With the global startup ecosystem taking the world by storm, visionary startups often find a way to optimise their resources that can sail them through the digital journey to success. When it comes to data storage, processing, and collaboration, cloud adoption is one of the resources that offers startups flexibility and convenience over traditional hosting or on-premises architectures. Alongside the increasing connectivity, better platform technology, and customer experience are completing more and more startups to adopt the cloud over on-premises architecture to store and manage data.
What is the Hybrid Cloud?
As the name implies, a hybrid cloud combines private and public clouds. In a hybrid ecosystem, a part of a company’s IT team manages the cloud in-house, whereas the rest of the cloud is managed offsite. A hybrid cloud is a cost-effective option for startups who want to manage business data in-house but want extensive space to store less sensitive information.
But here is the glitch!! And that is
The challenge in data storage, security, and sovereignty:
Moving to a dynamic cloud is not a piece of cake, as it is difficult to identify which cloud provider offers the best services for data and business needs. Also, employing a single cloud can put your application or business at risk if your needs don’t align with the cloud offerings. It means risking either data loss or dealing with data corruption while you are on a spree to find a better cloud to migrate your sensitive data. Using two or more computing services with a hybrid cloud can help your startup benefit from everything.
Hybrid Cloud Offers You Complete Freedom: When you implement a hybrid cloud strategy, you get the flexibility to use the best possible cloud for your needs. You get the best cloud options to solve the dynamic needs of your business across business and computing functionalities, thus offering you the choice to opt for the best cloud environment for tasks and workloads. By enlisting a hybrid cloud strategy for your startup, you can keep and operate highly sensitive and security-demanding workloads in a private cloud or on-premises data centers and run regular applications and functions in the public clouds (cost-effective option).
Better ROI: Employing a single cloud to store data may seem a cost-effective option on the surface but may be expensive in the long run. Conversely, a hybrid cloud ensures that cloud maintenance costs don’t exceed your returns, and you continue to earn profits without compromising storage and affecting your bank.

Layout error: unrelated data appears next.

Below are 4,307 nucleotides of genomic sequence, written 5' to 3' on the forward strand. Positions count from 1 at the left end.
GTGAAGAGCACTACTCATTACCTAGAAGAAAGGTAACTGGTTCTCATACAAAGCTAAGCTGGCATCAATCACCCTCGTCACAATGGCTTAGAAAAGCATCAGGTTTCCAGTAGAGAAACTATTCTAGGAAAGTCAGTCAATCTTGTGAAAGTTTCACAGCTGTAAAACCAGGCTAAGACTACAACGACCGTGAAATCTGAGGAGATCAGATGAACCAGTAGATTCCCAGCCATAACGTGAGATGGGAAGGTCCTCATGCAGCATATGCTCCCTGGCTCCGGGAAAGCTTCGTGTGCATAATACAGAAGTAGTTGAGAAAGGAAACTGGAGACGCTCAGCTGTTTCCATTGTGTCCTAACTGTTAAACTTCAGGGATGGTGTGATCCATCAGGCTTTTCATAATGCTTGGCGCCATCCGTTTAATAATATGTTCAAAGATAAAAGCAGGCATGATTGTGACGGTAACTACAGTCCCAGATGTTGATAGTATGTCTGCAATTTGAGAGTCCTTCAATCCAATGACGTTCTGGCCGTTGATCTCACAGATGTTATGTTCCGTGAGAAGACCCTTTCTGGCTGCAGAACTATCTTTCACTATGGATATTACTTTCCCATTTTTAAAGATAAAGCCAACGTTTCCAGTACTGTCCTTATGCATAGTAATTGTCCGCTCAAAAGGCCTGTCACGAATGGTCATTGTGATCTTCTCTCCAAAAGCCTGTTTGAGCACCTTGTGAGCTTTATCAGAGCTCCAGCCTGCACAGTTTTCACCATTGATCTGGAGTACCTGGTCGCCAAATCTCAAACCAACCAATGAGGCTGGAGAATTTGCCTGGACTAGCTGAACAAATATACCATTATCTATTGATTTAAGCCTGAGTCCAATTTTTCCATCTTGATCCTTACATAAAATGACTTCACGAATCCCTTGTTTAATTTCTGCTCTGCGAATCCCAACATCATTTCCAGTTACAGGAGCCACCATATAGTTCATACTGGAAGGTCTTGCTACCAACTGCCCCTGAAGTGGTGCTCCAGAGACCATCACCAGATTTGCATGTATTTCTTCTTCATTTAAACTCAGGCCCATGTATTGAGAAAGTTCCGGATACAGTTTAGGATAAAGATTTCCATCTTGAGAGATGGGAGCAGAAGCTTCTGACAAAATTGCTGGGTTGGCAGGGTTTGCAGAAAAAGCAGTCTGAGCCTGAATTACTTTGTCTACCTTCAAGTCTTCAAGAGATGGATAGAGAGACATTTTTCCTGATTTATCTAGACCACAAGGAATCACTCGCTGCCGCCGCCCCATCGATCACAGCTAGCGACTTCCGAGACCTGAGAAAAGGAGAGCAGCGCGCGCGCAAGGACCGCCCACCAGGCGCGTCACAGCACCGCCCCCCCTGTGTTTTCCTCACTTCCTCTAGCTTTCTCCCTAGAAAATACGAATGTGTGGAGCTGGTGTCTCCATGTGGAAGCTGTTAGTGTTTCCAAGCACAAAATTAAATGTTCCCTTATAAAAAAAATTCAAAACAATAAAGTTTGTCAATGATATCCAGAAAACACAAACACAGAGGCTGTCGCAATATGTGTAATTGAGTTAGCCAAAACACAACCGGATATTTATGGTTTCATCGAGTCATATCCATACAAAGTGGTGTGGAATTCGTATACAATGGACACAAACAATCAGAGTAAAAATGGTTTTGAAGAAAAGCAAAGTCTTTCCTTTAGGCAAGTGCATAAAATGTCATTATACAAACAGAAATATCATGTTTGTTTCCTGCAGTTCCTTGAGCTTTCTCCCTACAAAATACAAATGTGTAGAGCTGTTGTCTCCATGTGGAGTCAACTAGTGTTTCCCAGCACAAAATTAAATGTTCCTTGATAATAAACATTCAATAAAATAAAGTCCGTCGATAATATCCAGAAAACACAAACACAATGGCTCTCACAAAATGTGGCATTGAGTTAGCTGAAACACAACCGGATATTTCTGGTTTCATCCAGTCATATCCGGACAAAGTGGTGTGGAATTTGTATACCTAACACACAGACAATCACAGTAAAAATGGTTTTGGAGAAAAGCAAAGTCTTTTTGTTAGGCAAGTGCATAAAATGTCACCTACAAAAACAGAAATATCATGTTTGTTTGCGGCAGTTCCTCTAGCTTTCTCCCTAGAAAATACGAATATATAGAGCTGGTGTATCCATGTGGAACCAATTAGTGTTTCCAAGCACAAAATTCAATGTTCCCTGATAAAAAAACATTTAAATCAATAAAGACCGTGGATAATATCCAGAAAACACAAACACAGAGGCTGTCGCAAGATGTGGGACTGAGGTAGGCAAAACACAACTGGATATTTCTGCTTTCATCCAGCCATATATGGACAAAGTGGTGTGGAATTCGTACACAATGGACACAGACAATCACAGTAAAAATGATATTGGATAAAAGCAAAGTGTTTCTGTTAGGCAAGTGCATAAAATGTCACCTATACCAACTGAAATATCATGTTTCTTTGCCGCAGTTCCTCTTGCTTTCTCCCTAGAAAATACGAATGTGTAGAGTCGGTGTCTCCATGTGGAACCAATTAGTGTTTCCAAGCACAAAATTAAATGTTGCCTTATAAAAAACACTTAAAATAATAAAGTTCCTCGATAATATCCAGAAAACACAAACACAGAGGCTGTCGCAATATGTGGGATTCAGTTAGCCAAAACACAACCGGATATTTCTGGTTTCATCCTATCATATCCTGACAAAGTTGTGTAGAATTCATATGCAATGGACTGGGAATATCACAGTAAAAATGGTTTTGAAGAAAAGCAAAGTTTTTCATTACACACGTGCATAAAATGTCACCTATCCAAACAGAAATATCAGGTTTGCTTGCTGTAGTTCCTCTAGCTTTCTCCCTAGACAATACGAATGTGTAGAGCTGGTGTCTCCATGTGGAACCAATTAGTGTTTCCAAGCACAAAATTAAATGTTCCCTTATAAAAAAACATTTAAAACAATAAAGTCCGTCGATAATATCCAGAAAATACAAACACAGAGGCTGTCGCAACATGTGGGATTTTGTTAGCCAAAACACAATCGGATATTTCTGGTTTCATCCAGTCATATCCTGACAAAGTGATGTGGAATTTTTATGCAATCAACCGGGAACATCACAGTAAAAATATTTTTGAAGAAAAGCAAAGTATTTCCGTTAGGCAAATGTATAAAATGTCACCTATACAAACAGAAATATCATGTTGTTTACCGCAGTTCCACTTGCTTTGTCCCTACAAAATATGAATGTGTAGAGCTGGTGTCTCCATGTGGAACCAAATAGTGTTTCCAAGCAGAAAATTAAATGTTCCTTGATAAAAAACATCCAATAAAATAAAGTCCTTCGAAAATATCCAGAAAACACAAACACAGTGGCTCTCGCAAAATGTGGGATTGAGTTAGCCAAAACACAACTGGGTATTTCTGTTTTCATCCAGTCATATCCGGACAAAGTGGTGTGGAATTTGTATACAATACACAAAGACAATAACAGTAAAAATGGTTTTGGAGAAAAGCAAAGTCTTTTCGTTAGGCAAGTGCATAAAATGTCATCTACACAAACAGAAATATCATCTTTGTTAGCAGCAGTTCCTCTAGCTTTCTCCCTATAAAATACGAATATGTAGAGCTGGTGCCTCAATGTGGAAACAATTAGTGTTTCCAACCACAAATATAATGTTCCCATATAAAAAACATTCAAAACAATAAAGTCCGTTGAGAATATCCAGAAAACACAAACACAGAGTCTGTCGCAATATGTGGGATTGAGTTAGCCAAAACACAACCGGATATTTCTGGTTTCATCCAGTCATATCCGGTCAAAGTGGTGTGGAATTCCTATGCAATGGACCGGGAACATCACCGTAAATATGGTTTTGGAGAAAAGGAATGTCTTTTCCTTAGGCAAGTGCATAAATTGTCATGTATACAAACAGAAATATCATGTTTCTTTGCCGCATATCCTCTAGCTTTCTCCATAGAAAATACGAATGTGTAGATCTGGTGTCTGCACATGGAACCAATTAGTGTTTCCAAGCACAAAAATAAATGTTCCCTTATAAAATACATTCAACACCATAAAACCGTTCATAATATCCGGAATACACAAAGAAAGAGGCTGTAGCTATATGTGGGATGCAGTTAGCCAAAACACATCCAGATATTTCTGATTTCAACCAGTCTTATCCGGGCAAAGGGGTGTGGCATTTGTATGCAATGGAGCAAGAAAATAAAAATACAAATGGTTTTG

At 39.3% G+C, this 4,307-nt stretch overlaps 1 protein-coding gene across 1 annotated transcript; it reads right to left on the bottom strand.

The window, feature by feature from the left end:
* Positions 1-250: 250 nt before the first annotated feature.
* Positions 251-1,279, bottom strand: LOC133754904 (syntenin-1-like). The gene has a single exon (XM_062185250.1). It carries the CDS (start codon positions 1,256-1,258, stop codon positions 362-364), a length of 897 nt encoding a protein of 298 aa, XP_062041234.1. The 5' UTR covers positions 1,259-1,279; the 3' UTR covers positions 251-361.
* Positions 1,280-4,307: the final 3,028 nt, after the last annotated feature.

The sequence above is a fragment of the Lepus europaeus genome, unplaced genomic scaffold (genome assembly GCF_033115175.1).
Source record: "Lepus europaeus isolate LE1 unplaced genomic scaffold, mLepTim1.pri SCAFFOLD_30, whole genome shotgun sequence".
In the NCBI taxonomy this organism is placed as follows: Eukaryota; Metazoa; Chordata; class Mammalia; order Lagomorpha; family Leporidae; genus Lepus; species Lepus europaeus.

Enhanced Security Across the Cloud Services: Storing data across multiple cloud computing services ensures that your data is protected more effectively than a single cloud service offering you the best security across cloud services. Also, you can store highly sensitive and protected data in a private cloud environment while keeping the regular business functions on one or more than one public cloud repository. Doing so can significantly help reduce the risk of data breaches and crucial data loss. When you distribute your workload across multiple cloud services, you develop a greater chance to mitigate risks arising from cloud outages.
Ensures Data Sovereignty: Certain policies and laws require startups to store their data in some physical locations. Such data is bound to abide by data sovereignty. It means that even if your data is stored outside the host country, it must follow the data rules outlined by the same where it is located. Multi-cloud computing helps your startup meet these regulations, all thanks to the available cloud options.
Data Transfer at Lowest Latency: When it comes to the cloud, accessing data across the network can cause some delays, which is often an issue when the data is being delivered from distant locations. A multi-cloud strategy allows you to reduce this issue, as the data center closest to the end user can serve the request without compromising on performance. This feature is useful when the startup plans to expand.
In addition to the above pointers, there are three things that every business seeks from its technological resources: resilience, agility, and flexibility, and all of this you get from a hybrid cloud. In a hybrid cloud, businesses can choose a variety of cloud models to meet their workload requirements, ensuring flexibility. When these workloads are spread across private and public clouds, they help offer startups much-needed resiliency by minimizing downtime and offering disaster recovery capabilities, thus reducing the risk of data loss and ensuring business continuity. Also, organizations can quickly scale and meet the changing requirements of businesses and customers without compromising performance.